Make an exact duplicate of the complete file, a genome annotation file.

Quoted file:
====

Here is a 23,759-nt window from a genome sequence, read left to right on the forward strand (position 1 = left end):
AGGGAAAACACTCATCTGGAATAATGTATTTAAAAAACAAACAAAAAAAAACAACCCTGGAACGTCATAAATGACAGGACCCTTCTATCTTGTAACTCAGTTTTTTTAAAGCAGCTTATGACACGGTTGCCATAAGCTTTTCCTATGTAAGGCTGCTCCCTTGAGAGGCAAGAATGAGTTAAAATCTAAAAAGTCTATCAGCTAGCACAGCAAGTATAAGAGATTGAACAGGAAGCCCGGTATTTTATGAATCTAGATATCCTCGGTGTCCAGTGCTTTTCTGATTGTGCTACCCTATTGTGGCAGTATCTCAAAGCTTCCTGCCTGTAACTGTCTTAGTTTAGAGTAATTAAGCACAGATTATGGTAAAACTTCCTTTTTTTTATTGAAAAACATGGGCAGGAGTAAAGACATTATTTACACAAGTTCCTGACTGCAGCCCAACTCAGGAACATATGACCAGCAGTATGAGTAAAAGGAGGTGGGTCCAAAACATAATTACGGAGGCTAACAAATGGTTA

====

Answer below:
Here is a 23,759-nt window from a genome sequence, read left to right on the forward strand (position 1 = left end):
AGGGAAAACACTCATCTGGAATAATGTATTTAAAAAACAAACAAAAAAAAACAACCCTGGAACGTCATAAATGACAGGACCCTTCTATCTTGTAACTCAGTTTTTTTAAAGCAGCTTATGACACGGTTGCCATAAGCTTTTCCTATGTAAGGCTGCTCCCTTGAGAGGCAAGAATGAGTTAAAATCTAAAAAGTCTATCAGCTAGCACAGCAAGTATAAGAGATTGAACAGGAAGCCCGGTATTTTATGAATCTAGATATCCTCGGTGTCCAGTGCTTTTCTGATTGTGCTACCCTATTGTGGCAGTATCTCAAAGCTTCCTGCCTGTAACTGTCTTAGTTTAGAGTAATTAAGCACAGATTATGGTAAAACTTCCTTTTTTTTATTGAAAAACATGGGCAGGAGTAAAGACATTATTTACACAAGTTCCTGACTGCAGCCCAACTCAGGAACATATGACCAGCAGTATGAGTAAAAGGAGGTGGGTCCAAAACATAATTACGGAGGCTAACAAATGGTTA